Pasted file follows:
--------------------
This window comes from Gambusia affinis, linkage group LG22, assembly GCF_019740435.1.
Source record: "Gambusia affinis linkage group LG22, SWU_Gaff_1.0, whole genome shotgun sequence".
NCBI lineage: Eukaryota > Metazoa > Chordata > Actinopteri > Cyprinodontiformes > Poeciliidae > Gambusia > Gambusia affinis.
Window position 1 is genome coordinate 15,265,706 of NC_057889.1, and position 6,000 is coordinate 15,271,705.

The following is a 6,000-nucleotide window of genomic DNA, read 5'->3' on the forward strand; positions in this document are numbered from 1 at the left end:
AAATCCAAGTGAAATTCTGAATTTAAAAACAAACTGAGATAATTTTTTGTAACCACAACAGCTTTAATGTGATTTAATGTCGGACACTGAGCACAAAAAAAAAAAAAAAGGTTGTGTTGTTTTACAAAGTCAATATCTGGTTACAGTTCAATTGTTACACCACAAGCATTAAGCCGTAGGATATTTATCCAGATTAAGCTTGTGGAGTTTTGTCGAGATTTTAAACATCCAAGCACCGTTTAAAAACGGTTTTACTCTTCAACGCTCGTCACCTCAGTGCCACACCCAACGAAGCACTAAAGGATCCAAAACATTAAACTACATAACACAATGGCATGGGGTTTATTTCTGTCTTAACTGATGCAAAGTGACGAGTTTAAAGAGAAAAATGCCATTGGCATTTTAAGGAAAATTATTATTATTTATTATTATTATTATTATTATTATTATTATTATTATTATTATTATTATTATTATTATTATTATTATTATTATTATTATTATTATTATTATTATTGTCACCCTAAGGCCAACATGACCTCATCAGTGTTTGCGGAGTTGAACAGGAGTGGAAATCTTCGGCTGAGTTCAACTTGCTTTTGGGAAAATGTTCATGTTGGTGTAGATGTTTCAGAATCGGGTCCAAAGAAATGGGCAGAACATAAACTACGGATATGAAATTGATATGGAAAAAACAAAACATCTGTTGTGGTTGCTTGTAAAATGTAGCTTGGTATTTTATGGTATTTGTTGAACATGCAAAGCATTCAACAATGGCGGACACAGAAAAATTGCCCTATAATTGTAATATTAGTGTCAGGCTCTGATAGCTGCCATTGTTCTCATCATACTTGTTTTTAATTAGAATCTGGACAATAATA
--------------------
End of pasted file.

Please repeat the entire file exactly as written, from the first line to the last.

This window comes from Gambusia affinis, linkage group LG22, assembly GCF_019740435.1.
Source record: "Gambusia affinis linkage group LG22, SWU_Gaff_1.0, whole genome shotgun sequence".
NCBI lineage: Eukaryota > Metazoa > Chordata > Actinopteri > Cyprinodontiformes > Poeciliidae > Gambusia > Gambusia affinis.
Window position 1 is genome coordinate 15,265,706 of NC_057889.1, and position 6,000 is coordinate 15,271,705.

The following is a 6,000-nucleotide window of genomic DNA, read 5'->3' on the forward strand; positions in this document are numbered from 1 at the left end:
AAATCCAAGTGAAATTCTGAATTTAAAAACAAACTGAGATAATTTTTTGTAACCACAACAGCTTTAATGTGATTTAATGTCGGACACTGAGCACAAAAAAAAAAAAAAAGGTTGTGTTGTTTTACAAAGTCAATATCTGGTTACAGTTCAATTGTTACACCACAAGCATTAAGCCGTAGGATATTTATCCAGATTAAGCTTGTGGAGTTTTGTCGAGATTTTAAACATCCAAGCACCGTTTAAAAACGGTTTTACTCTTCAACGCTCGTCACCTCAGTGCCACACCCAACGAAGCACTAAAGGATCCAAAACATTAAACTACATAACACAATGGCATGGGGTTTATTTCTGTCTTAACTGATGCAAAGTGACGAGTTTAAAGAGAAAAATGCCATTGGCATTTTAAGGAAAATTATTATTATTTATTATTATTATTATTATTATTATTATTATTATTATTATTATTATTATTATTATTATTATTATTATTATTATTATTATTATTATTATTATTATTGTCACCCTAAGGCCAACATGACCTCATCAGTGTTTGCGGAGTTGAACAGGAGTGGAAATCTTCGGCTGAGTTCAACTTGCTTTTGGGAAAATGTTCATGTTGGTGTAGATGTTTCAGAATCGGGTCCAAAGAAATGGGCAGAACATAAACTACGGATATGAAATTGATATGGAAAAAACAAAACATCTGTTGTGGTTGCTTGTAAAATGTAGCTTGGTATTTTATGGTATTTGTTGAACATGCAAAGCATTCAACAATGGCGGACACAGAAAAATTGCCCTATAATTGTAATATTAGTGTCAGGCTCTGATAGCTGCCATTGTTCTCATCATACTTGTTTTTAATTAGAATCTGGACAATAATA